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How to work effectively with broadcasters

Date: 21/09/2018

Hannah Mawdsley on BBC Breakfast

The centenary of the outbreak of the Spanish Flu pandemic provided the perfect opportunity for PhD student Hannah Mawdsley to work with media outlets and present her research directly to many different audiences. Here she outlines her top tips for working effectively with journalists and broadcasters:

Be visible

  1. Make sure you can be found! The media are often time-poor and deadline-focused. There are many ways to be visible to the media.

  2. Twitter is great for historians. Use relevant hashtags to attract relevant followers. See what other historians are doing on there. Once you become more well known, people will tag you in interesting and relevant research, which helps a lot with your own research! Twitter is also good at generating invitations to speak at institutions - through Twitter I’ve been invited to speak at The National Archives and various museums.

  3. Blogs/publishing in online magazines gets your name and specialism out there, and - importantly - Googleable.

  4. Use your networks - the Arts and Humanities Research Council (AHRC) are keen to promote your research to a wider audience. Make sure they know who you are and what you’re about. Find out if there are any pitching workshops relevant to your field, and try to present. The AHRC very helpfully invited me to a key one at the Wellcome Trust.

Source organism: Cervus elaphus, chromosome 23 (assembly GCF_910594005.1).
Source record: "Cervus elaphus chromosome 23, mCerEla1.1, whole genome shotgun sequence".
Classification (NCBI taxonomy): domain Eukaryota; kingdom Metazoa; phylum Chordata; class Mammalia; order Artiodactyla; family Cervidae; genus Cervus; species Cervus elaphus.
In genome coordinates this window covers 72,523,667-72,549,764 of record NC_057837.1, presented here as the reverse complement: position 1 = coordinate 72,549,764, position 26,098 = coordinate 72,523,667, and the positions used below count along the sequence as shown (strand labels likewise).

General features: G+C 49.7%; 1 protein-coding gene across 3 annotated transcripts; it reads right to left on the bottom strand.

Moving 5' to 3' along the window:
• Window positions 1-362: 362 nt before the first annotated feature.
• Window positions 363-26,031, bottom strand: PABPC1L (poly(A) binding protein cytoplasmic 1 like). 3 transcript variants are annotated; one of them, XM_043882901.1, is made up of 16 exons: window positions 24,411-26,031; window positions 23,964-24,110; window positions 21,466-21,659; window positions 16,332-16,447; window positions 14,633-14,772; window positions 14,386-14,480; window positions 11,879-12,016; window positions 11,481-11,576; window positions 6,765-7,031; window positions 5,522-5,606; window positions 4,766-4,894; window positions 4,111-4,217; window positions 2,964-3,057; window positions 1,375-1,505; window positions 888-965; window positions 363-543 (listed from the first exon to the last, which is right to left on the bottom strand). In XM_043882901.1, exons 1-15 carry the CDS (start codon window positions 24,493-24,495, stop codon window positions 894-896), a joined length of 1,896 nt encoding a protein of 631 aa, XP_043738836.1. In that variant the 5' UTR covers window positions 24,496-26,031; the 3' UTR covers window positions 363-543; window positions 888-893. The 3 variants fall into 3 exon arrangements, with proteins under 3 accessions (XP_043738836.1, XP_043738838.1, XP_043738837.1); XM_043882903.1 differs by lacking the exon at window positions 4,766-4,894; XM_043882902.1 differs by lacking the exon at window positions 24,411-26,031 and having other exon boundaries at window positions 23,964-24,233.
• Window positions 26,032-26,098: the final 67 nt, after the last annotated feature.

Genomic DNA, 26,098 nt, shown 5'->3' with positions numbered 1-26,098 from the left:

5. Find new networks. Use other networks that the media use, like womenalsoknowhistory.com or equivalents.

  6. Media appearances will generate more media appearances!

  7. Pitch article ideas - ask your institution press office or the AHRC for help with this. This is particularly relevant if your topic relates to current or future events.

Find your hook

  1. Both the media and museums often link content to anniversaries (known as a 'hook') so it is useful to be aware of any upcoming anniversaries relevant to you and use them to promote your work if necessary.

  2. Don’t neglect the personal narratives - these are also effective hooks. The media like stories of individuals that will resonate with their audiences. Social and cultural histories are particularly suited to this. Make it personal to the public. Ask: why should they care?

The benefits to you

  1. Repeating your subject over and over is great for making sure you know the bones of your topic inside out!

  2. For some projects, like mine, media work is actually relevant to my thesis topic, so it gives access to different viewpoints and even interviewees. It can also be hugely rewarding and formative for your project, and even end up changing or redirecting your research approach.

  3. ‘Impact’! Collaborative Doctoral Partnerships are created projects – your supervisors will have made sure your topic can have significant impact when putting it together. Brainstorm with them. And get involved if you can with their engagement stuff - it all raises your profile.

  4. Don’t be afraid to ask if there is a fee!

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